EPA to Revise Design for Environment Program
The U.S. Environmental Protection Agency (EPA) has announced that it intends to expand the list of 457 chemicals that can be used in cleaning products qualifying for the Design for the Environment Program (DfE) Safer Product labeling program. According to reports from ISSA Director of Legislative Affairs Bill Ballek, the list of chemicals, released in September 2012, includes colorants, defoamers, enzymes, and other compounds that have characteristics such as not being carcinogenic, harmful to reproduction, or a cause of allergies, or being persistent, bioaccumulative, and toxic.
In addition, Jim Jones, assistant administrator for chemical safety and pollution prevention at the EPA, says the agency is also in the process of redesigning the DfE logo to improve its effectiveness in messaging. Over the next couple of months, EPA intends to develop a more modern, compelling label to better communicate the program’s scientific expertise and stringent health and environmental criteria. The primary goals are to make the label: more appealing and accessible to partners; easily displayed on the packaging of qualifying products; and more meaningful and memorable to consumers. EPA also intends to enhance the value of the label for institutional product manufacturers and purchasers of those products.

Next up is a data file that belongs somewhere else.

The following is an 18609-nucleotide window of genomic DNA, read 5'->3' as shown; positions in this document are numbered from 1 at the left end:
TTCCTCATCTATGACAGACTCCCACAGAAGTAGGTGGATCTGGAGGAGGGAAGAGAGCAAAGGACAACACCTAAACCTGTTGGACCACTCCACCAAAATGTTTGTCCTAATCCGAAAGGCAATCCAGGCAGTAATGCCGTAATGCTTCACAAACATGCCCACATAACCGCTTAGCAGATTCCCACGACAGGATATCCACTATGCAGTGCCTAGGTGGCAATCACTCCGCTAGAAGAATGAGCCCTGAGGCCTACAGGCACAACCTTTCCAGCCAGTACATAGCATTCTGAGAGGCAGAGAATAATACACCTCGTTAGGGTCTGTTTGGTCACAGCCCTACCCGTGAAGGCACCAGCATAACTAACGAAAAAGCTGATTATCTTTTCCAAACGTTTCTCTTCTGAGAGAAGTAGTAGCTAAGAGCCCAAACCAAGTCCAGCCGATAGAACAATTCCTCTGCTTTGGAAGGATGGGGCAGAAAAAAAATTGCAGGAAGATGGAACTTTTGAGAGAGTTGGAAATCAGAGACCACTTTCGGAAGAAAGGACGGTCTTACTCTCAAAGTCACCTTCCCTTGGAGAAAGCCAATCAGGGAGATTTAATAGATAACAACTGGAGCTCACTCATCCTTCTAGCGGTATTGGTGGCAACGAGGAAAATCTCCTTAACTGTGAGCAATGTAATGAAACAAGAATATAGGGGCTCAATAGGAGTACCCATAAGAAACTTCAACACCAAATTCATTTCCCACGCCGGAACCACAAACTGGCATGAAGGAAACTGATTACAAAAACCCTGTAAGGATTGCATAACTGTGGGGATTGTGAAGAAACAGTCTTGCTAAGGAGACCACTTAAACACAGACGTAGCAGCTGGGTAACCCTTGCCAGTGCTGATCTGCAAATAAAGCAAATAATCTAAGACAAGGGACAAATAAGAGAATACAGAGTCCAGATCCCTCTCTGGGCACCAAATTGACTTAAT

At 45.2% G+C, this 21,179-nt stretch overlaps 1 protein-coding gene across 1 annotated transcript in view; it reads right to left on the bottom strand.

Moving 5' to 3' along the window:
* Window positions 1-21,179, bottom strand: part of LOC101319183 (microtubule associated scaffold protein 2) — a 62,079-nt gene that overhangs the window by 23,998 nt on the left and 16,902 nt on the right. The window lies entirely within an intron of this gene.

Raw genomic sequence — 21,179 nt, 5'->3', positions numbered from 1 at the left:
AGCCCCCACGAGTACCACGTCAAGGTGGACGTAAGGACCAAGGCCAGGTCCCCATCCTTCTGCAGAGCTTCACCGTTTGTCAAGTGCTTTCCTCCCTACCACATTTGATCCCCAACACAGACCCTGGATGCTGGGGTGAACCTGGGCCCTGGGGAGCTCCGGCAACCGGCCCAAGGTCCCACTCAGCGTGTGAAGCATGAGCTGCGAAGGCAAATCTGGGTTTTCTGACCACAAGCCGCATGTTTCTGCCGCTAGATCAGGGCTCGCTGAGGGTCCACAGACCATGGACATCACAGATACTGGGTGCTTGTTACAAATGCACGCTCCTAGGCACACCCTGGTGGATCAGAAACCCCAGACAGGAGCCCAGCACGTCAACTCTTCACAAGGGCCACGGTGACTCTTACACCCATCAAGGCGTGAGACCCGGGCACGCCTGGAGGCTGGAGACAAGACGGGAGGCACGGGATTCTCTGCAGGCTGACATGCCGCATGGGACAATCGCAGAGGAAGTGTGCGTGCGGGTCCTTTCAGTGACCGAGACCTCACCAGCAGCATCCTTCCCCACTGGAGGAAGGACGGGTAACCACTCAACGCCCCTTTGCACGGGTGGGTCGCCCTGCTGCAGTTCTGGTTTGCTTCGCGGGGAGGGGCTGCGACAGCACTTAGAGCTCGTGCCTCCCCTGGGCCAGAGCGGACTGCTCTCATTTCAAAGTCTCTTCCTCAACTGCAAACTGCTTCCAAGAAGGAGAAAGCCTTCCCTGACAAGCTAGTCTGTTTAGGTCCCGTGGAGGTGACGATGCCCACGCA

With an updated program label, EPA believes that the program will be poised to become a widely recognized and trusted symbol for safer, effective chemical-based products that help protect the health of people and the planet.
Click here for details on the list of chemicals.
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